National Women’s Day: ‘We will raise our voices against discrimination’

Published: February 11, 2012
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Goodwill Ambassador for Women’s Empowerment Fiza Gillani said,”Benazir Bhutto’s vision for women’s empowerment was the inspiration for the parliament to bring forward the bill.”

Goodwill Ambassador for Women’s Empowerment Fiza Gillani said,”Benazir Bhutto’s vision for women’s empowerment was the inspiration for the parliament to bring forward the bill.”

ISLAMABAD: 

To celebrate the National Women’s Day, that marks the struggle of women against a series of ‘anti-women’ laws passed by the former dictator General Ziaul Haq, the National Commission on the Status of Women (NCSW) in collaboration with the Human Rights Ministry organised an event at the National Insurance Company Auditorium (NICA) on Friday. The gathering was attended by scores of prominent human rights and women rights activists from institutions and civil society.

It was on February 12, 1983, with the Section 144 was in place, women defied the ban on public assembly and conducted a march was on the Lahore High Court, in which many Woman Action Forum (WAF) members participated to protest Zia’s Law of Evidence. The march was the first public demonstration by any group against a martial law. The protest also marked the first time in the history of Pakistan that police used tear gas and batons on women, injuring many and arresting nearly 50. Pictures of the courageous women being baton-charged by the police were plastered in many cities. Women’s rights issues were catapulted onto the national scene.

It was to highlight this momentous day, several activists and government officials gathered at the NICA. Speaking at the occassion, Advisor to the Prime Minister on Human Rights Mustafa Nawaz Khokhar highlighted the importance of the Universal Declaration of Human Rights (UDHR) and reminded everyone in the audience that Pakistan was one of the first countries to accept this declaration without hesitation, “yet over the past couple of years the mindset has completely changed and now even minor bills mentioning human rights are hurdles”. He said, “It is up to all of us to bring back the system the founders of the country had envisioned for the state.”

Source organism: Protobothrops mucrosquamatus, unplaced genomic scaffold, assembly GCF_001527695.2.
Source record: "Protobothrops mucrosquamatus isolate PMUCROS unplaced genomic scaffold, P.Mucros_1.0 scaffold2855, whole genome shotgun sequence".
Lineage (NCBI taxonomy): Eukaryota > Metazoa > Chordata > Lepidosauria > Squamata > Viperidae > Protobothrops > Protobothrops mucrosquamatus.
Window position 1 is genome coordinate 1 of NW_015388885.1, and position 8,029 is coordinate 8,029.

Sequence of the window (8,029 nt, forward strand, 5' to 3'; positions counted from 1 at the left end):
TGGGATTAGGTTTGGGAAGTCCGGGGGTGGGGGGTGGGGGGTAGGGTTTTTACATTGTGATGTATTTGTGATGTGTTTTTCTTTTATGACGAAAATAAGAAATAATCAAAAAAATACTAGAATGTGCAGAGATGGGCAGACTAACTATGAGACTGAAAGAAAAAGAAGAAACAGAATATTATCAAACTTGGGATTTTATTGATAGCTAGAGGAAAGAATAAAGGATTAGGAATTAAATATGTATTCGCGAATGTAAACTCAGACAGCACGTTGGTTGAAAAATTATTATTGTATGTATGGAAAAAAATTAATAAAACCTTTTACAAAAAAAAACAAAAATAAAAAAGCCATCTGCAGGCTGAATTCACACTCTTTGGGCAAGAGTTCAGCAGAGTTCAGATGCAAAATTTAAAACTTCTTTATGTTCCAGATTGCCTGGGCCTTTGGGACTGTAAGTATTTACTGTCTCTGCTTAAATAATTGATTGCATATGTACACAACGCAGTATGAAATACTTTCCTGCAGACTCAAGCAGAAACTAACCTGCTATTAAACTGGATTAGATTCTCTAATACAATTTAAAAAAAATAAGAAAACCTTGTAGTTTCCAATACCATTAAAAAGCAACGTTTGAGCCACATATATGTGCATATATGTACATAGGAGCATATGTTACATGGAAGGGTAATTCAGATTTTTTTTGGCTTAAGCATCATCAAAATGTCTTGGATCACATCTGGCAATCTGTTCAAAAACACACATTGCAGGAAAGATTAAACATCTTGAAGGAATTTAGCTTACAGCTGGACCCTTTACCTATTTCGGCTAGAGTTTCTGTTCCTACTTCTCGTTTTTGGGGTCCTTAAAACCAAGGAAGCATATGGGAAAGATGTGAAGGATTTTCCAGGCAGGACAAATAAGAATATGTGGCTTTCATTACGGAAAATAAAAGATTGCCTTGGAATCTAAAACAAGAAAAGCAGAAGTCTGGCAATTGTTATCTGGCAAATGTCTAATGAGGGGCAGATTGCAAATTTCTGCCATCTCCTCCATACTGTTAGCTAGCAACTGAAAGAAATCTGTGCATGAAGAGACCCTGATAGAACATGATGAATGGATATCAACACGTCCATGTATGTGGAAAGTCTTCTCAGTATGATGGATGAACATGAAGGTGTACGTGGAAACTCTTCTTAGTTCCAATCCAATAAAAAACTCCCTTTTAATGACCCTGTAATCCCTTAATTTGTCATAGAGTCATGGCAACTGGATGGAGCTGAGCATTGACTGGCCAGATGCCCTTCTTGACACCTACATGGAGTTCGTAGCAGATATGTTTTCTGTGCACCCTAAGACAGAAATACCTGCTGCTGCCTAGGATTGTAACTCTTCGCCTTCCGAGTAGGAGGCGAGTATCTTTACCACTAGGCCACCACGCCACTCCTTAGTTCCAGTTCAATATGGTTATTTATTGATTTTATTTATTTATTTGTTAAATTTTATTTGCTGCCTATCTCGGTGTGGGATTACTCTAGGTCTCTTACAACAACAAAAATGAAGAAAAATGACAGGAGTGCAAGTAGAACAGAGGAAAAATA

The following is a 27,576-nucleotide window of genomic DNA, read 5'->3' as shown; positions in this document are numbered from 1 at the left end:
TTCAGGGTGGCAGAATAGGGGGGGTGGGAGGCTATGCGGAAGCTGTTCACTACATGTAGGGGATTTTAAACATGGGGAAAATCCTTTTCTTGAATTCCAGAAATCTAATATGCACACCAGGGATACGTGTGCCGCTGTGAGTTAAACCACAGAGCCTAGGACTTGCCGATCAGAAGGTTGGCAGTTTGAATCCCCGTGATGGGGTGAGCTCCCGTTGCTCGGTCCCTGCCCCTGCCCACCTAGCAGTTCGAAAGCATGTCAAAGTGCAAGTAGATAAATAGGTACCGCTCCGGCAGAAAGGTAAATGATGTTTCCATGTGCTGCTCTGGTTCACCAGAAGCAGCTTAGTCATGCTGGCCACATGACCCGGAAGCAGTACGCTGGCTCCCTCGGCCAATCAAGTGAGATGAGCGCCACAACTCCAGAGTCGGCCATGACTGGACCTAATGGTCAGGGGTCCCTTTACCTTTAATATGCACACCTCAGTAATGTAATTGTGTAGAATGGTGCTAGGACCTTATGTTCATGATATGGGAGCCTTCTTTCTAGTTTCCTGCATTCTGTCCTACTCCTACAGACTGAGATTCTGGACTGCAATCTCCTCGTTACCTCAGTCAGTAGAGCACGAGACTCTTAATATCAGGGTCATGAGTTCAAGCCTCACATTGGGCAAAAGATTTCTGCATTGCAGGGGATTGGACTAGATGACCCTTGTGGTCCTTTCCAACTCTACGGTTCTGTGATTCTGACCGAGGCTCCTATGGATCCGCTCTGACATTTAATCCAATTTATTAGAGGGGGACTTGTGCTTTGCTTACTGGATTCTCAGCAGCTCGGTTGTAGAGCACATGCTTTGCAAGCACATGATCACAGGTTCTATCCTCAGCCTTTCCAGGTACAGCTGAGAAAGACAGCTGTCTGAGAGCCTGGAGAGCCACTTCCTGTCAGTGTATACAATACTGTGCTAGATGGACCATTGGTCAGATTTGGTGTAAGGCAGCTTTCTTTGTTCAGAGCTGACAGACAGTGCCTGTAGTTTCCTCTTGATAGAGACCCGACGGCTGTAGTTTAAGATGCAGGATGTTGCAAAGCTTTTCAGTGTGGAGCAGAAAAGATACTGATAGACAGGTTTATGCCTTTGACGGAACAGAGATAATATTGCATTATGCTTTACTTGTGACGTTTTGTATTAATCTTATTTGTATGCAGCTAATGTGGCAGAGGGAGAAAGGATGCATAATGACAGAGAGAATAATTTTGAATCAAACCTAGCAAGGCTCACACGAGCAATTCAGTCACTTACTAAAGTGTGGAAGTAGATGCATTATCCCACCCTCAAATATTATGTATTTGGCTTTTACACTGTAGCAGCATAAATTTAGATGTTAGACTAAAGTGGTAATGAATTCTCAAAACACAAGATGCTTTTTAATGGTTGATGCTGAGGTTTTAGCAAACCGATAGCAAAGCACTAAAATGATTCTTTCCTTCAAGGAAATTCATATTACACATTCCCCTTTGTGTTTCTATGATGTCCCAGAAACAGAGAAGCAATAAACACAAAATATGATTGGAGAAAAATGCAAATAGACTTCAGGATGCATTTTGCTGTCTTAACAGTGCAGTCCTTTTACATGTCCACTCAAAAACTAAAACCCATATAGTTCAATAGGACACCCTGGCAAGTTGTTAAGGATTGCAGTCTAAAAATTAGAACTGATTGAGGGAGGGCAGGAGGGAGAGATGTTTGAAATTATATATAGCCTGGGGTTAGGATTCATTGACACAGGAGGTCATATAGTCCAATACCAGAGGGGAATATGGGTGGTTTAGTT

Farida Shaheed, a founding member of Women’s Action Forum, came onto stage to narrate the ordeal that she and her fellow members went through during the February 1983 protest. The chief guest, Goodwill Ambassador for Women’s Empowerment Fiza Gillani said,”Benazir Bhutto’s vision for women’s empowerment was the inspiration for the parliament to bring forward the bill.”

Moreover, a short documentary was also screened showcasing the key roles of women in the country and the journey of the famous 12th February march. NCSW Chairperson Anis Haroon distributed bouquets as a token of appreciation to women that had strived hard to push through four women rights bill in as many months. Amongst the recipients were PML-Q Senator Nilofar Bakhtiar, PPP’s adviser to the PM Shehnaz Wazir Ali, MQM MNA Kishwar Zehra, ANP MNA Bushra Gohar. To finish on a lively note, musician Arieb Azhar came on stage to perform a few songs, including Habib Jalib’s poetry about women’s rights.

Published in The Express Tribune, February 11th, 2012.

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Reader Comments (1)

  • Fahad Ahmed Misson
    Feb 13, 2012 - 11:28PM

    I like your story as it offers a comprehensive account of arduous journey of women movement for empowerment, emancipation and gender-equality. The approval of the National Commission on the Status of Women Bill 2012 is a significant addition to the country’s growing body of legislation aimed at protecting and empowering women. Everything depends, now , on the constitution and operational efficiency of the commission which should be set up promptly. There is little doubt that in many areas discrimination against women has become institutionalized and some blue-sky thinking is required. The caveat here, though, is that the NCW_ like its predecessor_ does not have any implementing power and can merely make recommendations. Will the implementing wings of the state be willing to listen? That will be the litmus test for the government’s commitment to women’s rights.

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